One of the goals of this phase of the renovation is to tighten up the house and step towards a more energy efficient home. We chose open cell foam insulation to fill the void between the roof substrate and the interior finishes. It will fill in between the rafters and give us a well insulated cozy home. With the bulk of the framing behind us, it was time for the foamers to come invade the house. Let me preface these next statements with this one final thought. Foam insulation is great! It yields a wonderful sound and air tight space. The process to get to the finished result is not so great. If this was being done on a vacant home then by all means proceed ahead. For one like ours that is occupied by two people, a dog and some fish it isn’t so great. Maintaining Matt’s home office environment was next to impossible. We both ended up taking days off to deal with the homelessness.
Basically, there are a couple of chemicals that combine together in midstream while being sprayed into place and initially cure in a matter of 20 seconds or so. If you have ever used “Great Stuff” in a can to fill a void it is very similar times 5. So let me walk you through the process. First a crew of 5 of so descend upon your home. They plastic wrap and tape up everything you don’t want to have oversprayed. This stuff gets everywhere. Then they pull back any loose insulation around the exterior edges of the house that was already in place so they can get the foam down to the sill plate. The chemicals get delivered through a series of hoses and nozzles. It is a toxic, smelly and messy job. The workers are all in protective gear with respirators. The part that we had the most difficult time with was leaving the house. We abandoned the home for a less smelly environment as we were directed. It was the most unpleasant part of the renovation to date. The crew worked diligently but was unable to finish the entire attic in one day. They finished the work early on the second day. With every window and door open for full ventilation, we were able to sleep in our home on the second night.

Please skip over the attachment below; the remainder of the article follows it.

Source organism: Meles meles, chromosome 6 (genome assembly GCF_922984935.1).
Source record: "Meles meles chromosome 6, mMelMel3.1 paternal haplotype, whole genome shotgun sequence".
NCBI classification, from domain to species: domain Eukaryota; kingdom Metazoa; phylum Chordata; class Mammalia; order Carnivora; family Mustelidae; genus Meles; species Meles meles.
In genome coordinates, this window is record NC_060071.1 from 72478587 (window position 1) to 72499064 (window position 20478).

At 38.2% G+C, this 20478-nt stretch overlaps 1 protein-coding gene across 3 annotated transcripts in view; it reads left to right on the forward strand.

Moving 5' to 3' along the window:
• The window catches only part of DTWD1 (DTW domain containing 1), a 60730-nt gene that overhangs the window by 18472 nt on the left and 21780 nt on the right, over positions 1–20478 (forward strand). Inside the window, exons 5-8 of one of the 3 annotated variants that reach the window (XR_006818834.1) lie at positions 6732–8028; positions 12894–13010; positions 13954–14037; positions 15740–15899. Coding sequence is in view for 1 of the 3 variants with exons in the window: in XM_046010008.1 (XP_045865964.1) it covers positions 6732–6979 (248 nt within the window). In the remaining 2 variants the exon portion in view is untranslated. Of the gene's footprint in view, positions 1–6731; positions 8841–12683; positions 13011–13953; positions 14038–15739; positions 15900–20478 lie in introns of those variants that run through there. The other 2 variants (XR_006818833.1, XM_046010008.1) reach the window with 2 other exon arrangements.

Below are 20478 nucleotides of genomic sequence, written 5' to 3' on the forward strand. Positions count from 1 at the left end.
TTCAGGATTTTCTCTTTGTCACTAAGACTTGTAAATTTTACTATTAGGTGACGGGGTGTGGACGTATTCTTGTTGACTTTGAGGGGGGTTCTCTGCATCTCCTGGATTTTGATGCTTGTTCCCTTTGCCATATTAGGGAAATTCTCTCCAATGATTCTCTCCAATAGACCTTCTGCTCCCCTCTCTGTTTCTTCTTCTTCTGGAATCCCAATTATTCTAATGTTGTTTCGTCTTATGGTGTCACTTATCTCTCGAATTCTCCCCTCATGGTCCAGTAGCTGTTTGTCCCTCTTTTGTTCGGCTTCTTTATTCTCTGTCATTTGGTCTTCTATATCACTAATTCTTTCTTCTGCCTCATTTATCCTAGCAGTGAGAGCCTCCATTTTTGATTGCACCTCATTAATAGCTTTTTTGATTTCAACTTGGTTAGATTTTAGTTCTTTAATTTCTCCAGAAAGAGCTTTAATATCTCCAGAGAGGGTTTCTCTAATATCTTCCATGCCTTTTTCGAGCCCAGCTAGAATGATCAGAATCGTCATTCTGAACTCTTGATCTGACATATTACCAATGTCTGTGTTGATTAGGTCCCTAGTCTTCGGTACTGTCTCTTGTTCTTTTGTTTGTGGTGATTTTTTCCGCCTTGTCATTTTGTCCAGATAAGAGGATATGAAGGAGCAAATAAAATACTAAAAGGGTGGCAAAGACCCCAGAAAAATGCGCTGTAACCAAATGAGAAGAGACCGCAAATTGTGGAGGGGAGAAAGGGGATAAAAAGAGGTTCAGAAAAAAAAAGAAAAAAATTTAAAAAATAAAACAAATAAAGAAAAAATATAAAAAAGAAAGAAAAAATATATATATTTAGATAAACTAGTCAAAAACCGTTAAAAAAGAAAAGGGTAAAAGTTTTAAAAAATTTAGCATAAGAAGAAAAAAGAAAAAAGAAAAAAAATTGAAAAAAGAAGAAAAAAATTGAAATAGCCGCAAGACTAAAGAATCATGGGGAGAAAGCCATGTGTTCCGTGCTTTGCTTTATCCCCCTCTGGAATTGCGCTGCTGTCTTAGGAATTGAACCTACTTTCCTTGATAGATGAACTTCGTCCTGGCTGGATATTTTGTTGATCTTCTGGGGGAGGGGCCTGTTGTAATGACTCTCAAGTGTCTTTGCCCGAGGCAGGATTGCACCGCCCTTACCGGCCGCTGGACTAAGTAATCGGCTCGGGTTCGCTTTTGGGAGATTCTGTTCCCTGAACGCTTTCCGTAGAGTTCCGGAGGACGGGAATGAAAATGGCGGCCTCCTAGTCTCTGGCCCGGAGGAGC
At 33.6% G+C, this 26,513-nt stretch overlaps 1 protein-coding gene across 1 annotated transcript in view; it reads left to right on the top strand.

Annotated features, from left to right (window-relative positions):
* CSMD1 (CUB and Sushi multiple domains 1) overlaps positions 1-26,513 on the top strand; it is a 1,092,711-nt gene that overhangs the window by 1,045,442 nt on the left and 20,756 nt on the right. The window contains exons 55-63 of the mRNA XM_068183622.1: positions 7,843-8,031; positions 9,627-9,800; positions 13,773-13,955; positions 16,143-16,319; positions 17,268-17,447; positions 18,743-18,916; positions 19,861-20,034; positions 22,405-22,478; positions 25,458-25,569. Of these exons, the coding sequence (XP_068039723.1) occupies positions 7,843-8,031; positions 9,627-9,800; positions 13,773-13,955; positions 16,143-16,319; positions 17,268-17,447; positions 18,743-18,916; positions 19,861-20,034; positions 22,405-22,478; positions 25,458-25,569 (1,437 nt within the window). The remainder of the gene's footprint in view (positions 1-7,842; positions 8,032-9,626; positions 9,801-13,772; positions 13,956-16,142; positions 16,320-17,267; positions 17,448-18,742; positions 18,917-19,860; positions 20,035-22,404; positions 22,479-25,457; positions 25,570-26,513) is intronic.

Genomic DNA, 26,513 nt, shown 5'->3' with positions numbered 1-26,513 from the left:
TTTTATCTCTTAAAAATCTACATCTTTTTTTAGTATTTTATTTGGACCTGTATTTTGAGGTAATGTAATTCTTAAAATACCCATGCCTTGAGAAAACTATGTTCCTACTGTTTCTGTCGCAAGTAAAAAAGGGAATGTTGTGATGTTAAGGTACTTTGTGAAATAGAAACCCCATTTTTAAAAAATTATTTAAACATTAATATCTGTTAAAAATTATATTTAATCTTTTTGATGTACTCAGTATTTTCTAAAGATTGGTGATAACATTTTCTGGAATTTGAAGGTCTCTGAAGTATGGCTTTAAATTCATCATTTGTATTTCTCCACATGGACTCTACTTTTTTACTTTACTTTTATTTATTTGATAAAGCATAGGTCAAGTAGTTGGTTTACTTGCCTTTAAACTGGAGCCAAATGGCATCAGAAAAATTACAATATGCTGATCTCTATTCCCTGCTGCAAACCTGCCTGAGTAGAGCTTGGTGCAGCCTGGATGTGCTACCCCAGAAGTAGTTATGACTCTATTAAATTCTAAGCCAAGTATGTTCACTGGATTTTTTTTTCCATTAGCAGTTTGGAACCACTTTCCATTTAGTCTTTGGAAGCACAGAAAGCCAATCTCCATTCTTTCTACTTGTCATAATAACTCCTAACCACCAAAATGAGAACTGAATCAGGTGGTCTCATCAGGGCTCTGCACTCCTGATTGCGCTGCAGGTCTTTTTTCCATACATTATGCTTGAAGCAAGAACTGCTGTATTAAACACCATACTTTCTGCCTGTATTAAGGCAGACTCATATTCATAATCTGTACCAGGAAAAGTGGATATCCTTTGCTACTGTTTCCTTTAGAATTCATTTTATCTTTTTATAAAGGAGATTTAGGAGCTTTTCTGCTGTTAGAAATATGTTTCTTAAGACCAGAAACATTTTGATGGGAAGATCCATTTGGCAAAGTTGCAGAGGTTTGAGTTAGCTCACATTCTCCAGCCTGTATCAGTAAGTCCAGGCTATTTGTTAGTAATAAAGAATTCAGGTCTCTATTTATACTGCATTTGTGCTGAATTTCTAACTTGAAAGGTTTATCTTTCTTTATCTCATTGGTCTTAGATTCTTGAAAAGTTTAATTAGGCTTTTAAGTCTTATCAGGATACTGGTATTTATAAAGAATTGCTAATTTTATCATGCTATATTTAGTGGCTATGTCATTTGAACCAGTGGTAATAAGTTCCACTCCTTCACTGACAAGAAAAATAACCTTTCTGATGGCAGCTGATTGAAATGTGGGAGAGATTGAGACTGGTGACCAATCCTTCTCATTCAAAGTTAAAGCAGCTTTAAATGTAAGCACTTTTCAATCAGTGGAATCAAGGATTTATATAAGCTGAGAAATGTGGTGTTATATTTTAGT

The product does its job as advertised. But homeowners must be ready to evacuate during the work and for 24 – 48 hours after the spraying stops. While the toxic part of the curing process is over relatively quick. The smell is present for up to 30 days after the job is complete. On certain days I can still catch a whiff of the foam. I would recommend taking a long vacation while this process ventilates.